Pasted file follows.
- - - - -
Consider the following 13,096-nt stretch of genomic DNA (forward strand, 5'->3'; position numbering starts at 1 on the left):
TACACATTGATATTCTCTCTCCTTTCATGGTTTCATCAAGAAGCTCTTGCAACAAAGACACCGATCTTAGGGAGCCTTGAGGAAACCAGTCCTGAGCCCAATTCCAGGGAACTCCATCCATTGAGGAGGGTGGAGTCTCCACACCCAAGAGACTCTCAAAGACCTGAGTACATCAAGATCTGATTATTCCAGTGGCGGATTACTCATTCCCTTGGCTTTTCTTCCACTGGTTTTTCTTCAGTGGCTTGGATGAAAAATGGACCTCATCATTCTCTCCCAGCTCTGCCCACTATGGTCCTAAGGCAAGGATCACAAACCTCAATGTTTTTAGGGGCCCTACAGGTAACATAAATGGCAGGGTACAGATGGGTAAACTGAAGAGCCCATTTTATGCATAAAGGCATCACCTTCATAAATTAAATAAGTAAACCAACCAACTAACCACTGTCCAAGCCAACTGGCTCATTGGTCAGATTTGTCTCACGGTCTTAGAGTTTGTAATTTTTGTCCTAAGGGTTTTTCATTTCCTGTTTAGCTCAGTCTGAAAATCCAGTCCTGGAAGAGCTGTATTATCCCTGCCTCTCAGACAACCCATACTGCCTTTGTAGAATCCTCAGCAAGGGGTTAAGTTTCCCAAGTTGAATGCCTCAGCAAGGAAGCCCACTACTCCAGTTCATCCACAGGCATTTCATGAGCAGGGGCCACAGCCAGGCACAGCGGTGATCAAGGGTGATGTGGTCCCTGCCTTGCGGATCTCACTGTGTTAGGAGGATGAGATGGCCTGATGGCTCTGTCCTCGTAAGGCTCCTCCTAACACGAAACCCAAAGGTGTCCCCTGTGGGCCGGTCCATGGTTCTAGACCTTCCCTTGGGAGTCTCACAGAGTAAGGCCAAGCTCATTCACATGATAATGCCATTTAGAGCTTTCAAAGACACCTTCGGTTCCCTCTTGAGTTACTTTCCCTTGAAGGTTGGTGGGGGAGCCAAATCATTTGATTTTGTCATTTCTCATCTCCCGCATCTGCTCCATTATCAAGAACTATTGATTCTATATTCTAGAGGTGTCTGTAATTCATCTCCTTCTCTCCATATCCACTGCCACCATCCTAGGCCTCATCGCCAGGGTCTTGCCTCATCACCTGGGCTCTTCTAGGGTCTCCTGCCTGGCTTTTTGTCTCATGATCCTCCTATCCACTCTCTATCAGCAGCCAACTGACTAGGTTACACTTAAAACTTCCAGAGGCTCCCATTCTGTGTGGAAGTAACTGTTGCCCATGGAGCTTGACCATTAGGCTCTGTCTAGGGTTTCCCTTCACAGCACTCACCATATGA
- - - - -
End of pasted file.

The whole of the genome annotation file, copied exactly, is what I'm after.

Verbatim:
Consider the following 13,096-nt stretch of genomic DNA (forward strand, 5'->3'; position numbering starts at 1 on the left):
TACACATTGATATTCTCTCTCCTTTCATGGTTTCATCAAGAAGCTCTTGCAACAAAGACACCGATCTTAGGGAGCCTTGAGGAAACCAGTCCTGAGCCCAATTCCAGGGAACTCCATCCATTGAGGAGGGTGGAGTCTCCACACCCAAGAGACTCTCAAAGACCTGAGTACATCAAGATCTGATTATTCCAGTGGCGGATTACTCATTCCCTTGGCTTTTCTTCCACTGGTTTTTCTTCAGTGGCTTGGATGAAAAATGGACCTCATCATTCTCTCCCAGCTCTGCCCACTATGGTCCTAAGGCAAGGATCACAAACCTCAATGTTTTTAGGGGCCCTACAGGTAACATAAATGGCAGGGTACAGATGGGTAAACTGAAGAGCCCATTTTATGCATAAAGGCATCACCTTCATAAATTAAATAAGTAAACCAACCAACTAACCACTGTCCAAGCCAACTGGCTCATTGGTCAGATTTGTCTCACGGTCTTAGAGTTTGTAATTTTTGTCCTAAGGGTTTTTCATTTCCTGTTTAGCTCAGTCTGAAAATCCAGTCCTGGAAGAGCTGTATTATCCCTGCCTCTCAGACAACCCATACTGCCTTTGTAGAATCCTCAGCAAGGGGTTAAGTTTCCCAAGTTGAATGCCTCAGCAAGGAAGCCCACTACTCCAGTTCATCCACAGGCATTTCATGAGCAGGGGCCACAGCCAGGCACAGCGGTGATCAAGGGTGATGTGGTCCCTGCCTTGCGGATCTCACTGTGTTAGGAGGATGAGATGGCCTGATGGCTCTGTCCTCGTAAGGCTCCTCCTAACACGAAACCCAAAGGTGTCCCCTGTGGGCCGGTCCATGGTTCTAGACCTTCCCTTGGGAGTCTCACAGAGTAAGGCCAAGCTCATTCACATGATAATGCCATTTAGAGCTTTCAAAGACACCTTCGGTTCCCTCTTGAGTTACTTTCCCTTGAAGGTTGGTGGGGGAGCCAAATCATTTGATTTTGTCATTTCTCATCTCCCGCATCTGCTCCATTATCAAGAACTATTGATTCTATATTCTAGAGGTGTCTGTAATTCATCTCCTTCTCTCCATATCCACTGCCACCATCCTAGGCCTCATCGCCAGGGTCTTGCCTCATCACCTGGGCTCTTCTAGGGTCTCCTGCCTGGCTTTTTGTCTCATGATCCTCCTATCCACTCTCTATCAGCAGCCAACTGACTAGGTTACACTTAAAACTTCCAGAGGCTCCCATTCTGTGTGGAAGTAACTGTTGCCCATGGAGCTTGACCATTAGGCTCTGTCTAGGGTTTCCCTTCACAGCACTCACCATATGA